Introduction | Part 1: Hierarchy of Evidence | Part 2: Case Reports | Part 3: Cross-Sectional Studies | Part 4: Case Control Studies | Part 5: Cohort Studies | Part 6: Randomized Controlled Studies | Part 7: Meta-Analysis | Part 8: Systematic Reviews
During the last decade, profound changes in information technology have greatly influenced the methods by which we seek, acquire and integrate medical knowledge. The inherent expansion of this foundation of knowledge has generated a proliferation of new research, treatments and devices. In spite of this, there remains a gap between the discovery of new knowledge and its acceptance and adoption to routine practice .
This temporal delay from innovation to implementation averages 10-15 years (see translational medicine). Although human medicine enjoys a conspicuously larger number of systematic reviews and clinical practice guidelines based on current best evidence when compared to veterinary medicine, once this knowledge is finally adopted as a standard-of-care, it is not applied consistently by practitioners of either profession.
|Figure 1 (right): Distribution of the basic publication types in the evidence hierarchy, per year, in the veterinary literature from the years 2000-2010. While systematic reviews reside at the top representing the most rigorous and highest quality publication type, it resides at the bottom regarding the number of these important reviews published in the veterinary domain (click on image for full size view).|
The Internet has yielded an opportunistic and distributed expansion of this information. This includes the human and automated archival publication of abstracts and full text of print-based or online journals either after a given period of exclusivity in print as well as a growing number of open access publications such as PLoS One. The integration of related online resources using computer-based decision support tools allows the extraction of vital and novel information that normally would be difficult or impossible to analyze independently. For example, Epocrates, a formulary programmed for handheld computers, has detailed prescription drug information renewed daily by means of the Internet. The software is capable of recognizing multiple drug interactions or contraindications when given specific information about a patient's active problems.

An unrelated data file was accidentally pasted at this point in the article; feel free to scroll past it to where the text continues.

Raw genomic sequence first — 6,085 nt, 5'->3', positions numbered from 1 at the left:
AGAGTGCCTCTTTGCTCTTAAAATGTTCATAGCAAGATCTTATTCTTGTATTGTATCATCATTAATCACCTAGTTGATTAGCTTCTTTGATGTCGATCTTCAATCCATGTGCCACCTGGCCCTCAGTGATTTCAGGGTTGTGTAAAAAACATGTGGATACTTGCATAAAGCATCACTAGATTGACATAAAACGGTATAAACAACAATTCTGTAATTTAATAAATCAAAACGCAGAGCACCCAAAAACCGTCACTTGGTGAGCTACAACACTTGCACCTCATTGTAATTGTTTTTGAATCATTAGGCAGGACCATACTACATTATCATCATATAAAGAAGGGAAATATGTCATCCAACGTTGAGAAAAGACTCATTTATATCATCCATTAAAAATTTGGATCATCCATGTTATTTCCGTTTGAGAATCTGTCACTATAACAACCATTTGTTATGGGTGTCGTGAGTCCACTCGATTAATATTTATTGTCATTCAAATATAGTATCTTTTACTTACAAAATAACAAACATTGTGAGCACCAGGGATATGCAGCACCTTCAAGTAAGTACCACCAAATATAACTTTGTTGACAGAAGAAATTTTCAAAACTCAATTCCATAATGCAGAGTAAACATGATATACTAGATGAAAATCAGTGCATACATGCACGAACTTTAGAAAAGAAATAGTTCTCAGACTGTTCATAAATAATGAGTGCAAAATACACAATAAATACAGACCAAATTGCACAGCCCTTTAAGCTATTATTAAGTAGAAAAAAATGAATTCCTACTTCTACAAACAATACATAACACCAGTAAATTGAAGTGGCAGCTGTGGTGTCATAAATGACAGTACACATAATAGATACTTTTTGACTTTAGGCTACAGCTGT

Of considerable importance is the opportunity that clients (or patients) have to access the same information. They are empowered with similar decision support tools and are more than ever part of the healthcare equation. No longer is clinical decision making a one-way channel from clinician to client(patient). The human pediatric analogy often applied to veterinary medicine becomes even more fitting. Clients, who hold vital information about their pet's health, but often do not offer it because of miscommunication or a lack of understanding of its significance, are now better observers and analysts. They can enhance the ability of the veterinarian to make correct medical decisions. An owner of a diabetic cat who can easily access authoritative and inclusive articles about this disease online, is better prepared to monitor and recognize adverse events. They gain a greater understanding the role the veterinarian and diagnostic testing plays in approaching euglycemia and thus optimizing care.
Despite all this, the quality and quantity of evidence and the ability to understand the characteristics of different approaches to clinical trials and types of publications is daunting. Another challenge is the responsibility to formulate a sound question or query, search for it, determine what is clinically relevant, capture it, organize it, synthesize it and then implement it effectively. The fundamental concept here is clinically relevant information. What is relevant to one patient may not be relevant to another. An important skill is the ability to ask specific and appropriate clinical questions. Once a question is properly formulated, it may be used to develop a query of a medical database, a search engine or even applied to research.
This primer provides a basic overview of what is commonly referred to as the Evidence Hierarchy, an approach to explain the relative quality of publication types, their distribution (or lack thereof) in the veterinary literature. A discussion of related features, such as the curbside consultation, are discussed elsewhere since the nature of these consults may position its evidentiary value, starting at the bottom, variably in this hierarchy.
This series has been loosely organized from a set of lectures given by the author within graduate courses in Biomedical Informatics beginning in 2002. Content is being edited to improve organization, depth, correct inaccuracies as well as updates with new information during Winter/Spring 2012. Feedback is greatly appreciated. © 2011, Stuart Turner.